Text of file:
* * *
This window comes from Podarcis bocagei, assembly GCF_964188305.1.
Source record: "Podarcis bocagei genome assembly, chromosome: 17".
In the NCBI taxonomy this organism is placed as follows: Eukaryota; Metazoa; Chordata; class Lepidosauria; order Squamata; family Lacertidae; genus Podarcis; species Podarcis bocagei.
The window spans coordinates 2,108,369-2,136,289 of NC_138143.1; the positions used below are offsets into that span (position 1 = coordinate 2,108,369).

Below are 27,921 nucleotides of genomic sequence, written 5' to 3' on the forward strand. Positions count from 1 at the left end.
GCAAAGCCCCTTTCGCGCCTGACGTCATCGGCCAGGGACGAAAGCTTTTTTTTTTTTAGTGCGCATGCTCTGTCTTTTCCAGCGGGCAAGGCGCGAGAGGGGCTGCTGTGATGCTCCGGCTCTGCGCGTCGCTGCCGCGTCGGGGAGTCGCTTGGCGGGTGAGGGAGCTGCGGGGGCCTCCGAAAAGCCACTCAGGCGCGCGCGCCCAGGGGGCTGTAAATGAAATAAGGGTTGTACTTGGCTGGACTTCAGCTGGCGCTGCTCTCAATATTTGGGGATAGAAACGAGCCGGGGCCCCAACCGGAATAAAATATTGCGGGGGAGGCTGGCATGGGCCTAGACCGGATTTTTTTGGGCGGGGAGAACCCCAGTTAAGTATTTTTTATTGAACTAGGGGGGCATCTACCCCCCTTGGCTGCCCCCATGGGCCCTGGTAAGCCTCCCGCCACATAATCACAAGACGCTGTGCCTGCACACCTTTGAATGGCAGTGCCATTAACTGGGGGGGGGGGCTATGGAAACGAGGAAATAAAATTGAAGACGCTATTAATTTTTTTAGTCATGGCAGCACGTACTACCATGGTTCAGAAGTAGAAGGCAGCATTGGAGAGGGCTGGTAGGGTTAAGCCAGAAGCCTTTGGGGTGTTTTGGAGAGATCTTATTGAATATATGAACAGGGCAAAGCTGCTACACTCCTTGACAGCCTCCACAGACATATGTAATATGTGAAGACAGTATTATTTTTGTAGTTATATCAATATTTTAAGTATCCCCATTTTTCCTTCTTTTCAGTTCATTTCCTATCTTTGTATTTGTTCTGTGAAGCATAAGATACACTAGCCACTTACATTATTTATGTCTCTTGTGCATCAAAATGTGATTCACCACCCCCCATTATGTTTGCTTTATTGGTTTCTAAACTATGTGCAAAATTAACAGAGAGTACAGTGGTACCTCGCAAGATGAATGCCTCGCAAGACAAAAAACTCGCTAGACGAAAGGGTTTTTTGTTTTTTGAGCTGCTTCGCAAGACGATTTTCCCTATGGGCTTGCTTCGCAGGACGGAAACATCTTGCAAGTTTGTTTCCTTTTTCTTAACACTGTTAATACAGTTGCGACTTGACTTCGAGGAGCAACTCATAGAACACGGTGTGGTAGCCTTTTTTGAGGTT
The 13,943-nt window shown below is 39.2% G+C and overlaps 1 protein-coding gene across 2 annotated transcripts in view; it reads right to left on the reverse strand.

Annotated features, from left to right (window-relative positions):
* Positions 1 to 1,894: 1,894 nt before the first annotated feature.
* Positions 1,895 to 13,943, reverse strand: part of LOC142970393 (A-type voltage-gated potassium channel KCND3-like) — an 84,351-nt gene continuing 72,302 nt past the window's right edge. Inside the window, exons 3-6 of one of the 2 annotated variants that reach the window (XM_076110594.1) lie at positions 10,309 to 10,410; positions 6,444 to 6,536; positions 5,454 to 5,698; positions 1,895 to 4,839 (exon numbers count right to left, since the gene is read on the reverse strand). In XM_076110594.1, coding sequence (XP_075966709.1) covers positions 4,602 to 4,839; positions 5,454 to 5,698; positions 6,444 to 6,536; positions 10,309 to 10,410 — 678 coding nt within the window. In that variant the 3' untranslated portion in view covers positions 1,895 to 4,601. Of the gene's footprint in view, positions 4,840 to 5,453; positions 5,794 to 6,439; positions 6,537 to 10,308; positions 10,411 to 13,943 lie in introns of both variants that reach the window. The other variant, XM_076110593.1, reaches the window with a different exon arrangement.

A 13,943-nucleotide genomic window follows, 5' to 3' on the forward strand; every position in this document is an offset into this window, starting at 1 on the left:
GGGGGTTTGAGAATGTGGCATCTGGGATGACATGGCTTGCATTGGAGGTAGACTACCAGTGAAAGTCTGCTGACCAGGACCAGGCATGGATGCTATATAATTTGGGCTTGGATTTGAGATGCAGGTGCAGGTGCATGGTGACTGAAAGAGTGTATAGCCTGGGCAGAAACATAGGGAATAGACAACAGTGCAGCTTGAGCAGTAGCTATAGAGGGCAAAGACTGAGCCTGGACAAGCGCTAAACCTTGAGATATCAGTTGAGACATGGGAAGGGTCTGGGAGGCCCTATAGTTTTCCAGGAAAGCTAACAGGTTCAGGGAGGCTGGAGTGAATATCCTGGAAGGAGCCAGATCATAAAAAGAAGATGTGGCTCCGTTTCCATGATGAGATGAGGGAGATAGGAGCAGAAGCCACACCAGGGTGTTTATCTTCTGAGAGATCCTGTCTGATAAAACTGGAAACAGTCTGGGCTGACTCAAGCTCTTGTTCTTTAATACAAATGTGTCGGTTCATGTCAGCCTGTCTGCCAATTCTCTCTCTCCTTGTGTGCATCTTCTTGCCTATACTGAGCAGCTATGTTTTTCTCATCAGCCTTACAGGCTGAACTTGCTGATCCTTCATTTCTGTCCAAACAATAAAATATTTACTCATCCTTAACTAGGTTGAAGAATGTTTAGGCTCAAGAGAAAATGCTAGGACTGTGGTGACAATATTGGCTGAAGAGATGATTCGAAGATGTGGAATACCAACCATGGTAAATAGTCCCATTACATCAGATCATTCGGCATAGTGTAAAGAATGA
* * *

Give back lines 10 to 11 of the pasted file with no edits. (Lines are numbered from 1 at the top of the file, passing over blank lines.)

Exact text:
* Positions 1,895 to 13,943, reverse strand: part of LOC142970393 (A-type voltage-gated potassium channel KCND3-like) — an 84,351-nt gene continuing 72,302 nt past the window's right edge. Inside the window, exons 3-6 of one of the 2 annotated variants that reach the window (XM_076110594.1) lie at positions 10,309 to 10,410; positions 6,444 to 6,536; positions 5,454 to 5,698; positions 1,895 to 4,839 (exon numbers count right to left, since the gene is read on the reverse strand). In XM_076110594.1, coding sequence (XP_075966709.1) covers positions 4,602 to 4,839; positions 5,454 to 5,698; positions 6,444 to 6,536; positions 10,309 to 10,410 — 678 coding nt within the window. In that variant the 3' untranslated portion in view covers positions 1,895 to 4,601. Of the gene's footprint in view, positions 4,840 to 5,453; positions 5,794 to 6,439; positions 6,537 to 10,308; positions 10,411 to 13,943 lie in introns of both variants that reach the window. The other variant, XM_076110593.1, reaches the window with a different exon arrangement.

A 13,943-nucleotide genomic window follows, 5' to 3' on the forward strand; every position in this document is an offset into this window, starting at 1 on the left: